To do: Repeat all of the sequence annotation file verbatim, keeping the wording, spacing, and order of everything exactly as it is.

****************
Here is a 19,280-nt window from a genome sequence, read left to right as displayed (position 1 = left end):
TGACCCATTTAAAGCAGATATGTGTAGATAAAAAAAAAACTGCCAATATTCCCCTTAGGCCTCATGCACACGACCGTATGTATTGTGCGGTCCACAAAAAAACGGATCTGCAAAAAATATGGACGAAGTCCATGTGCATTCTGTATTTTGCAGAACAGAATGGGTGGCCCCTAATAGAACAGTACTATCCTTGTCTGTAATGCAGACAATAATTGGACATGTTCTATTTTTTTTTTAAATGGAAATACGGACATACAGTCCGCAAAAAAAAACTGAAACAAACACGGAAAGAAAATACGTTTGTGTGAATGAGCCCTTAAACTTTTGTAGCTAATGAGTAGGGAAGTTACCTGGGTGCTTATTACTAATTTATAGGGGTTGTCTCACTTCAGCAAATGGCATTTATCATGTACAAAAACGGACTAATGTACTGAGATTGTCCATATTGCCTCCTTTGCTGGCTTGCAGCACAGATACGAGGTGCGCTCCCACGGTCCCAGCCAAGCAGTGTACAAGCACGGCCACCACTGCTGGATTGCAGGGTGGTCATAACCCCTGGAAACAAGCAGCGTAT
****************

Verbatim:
Here is a 19,280-nt window from a genome sequence, read left to right as displayed (position 1 = left end):
TGACCCATTTAAAGCAGATATGTGTAGATAAAAAAAAAACTGCCAATATTCCCCTTAGGCCTCATGCACACGACCGTATGTATTGTGCGGTCCACAAAAAAACGGATCTGCAAAAAATATGGACGAAGTCCATGTGCATTCTGTATTTTGCAGAACAGAATGGGTGGCCCCTAATAGAACAGTACTATCCTTGTCTGTAATGCAGACAATAATTGGACATGTTCTATTTTTTTTTTAAATGGAAATACGGACATACAGTCCGCAAAAAAAAACTGAAACAAACACGGAAAGAAAATACGTTTGTGTGAATGAGCCCTTAAACTTTTGTAGCTAATGAGTAGGGAAGTTACCTGGGTGCTTATTACTAATTTATAGGGGTTGTCTCACTTCAGCAAATGGCATTTATCATGTACAAAAACGGACTAATGTACTGAGATTGTCCATATTGCCTCCTTTGCTGGCTTGCAGCACAGATACGAGGTGCGCTCCCACGGTCCCAGCCAAGCAGTGTACAAGCACGGCCACCACTGCTGGATTGCAGGGTGGTCATAACCCCTGGAAACAAGCAGCGTAT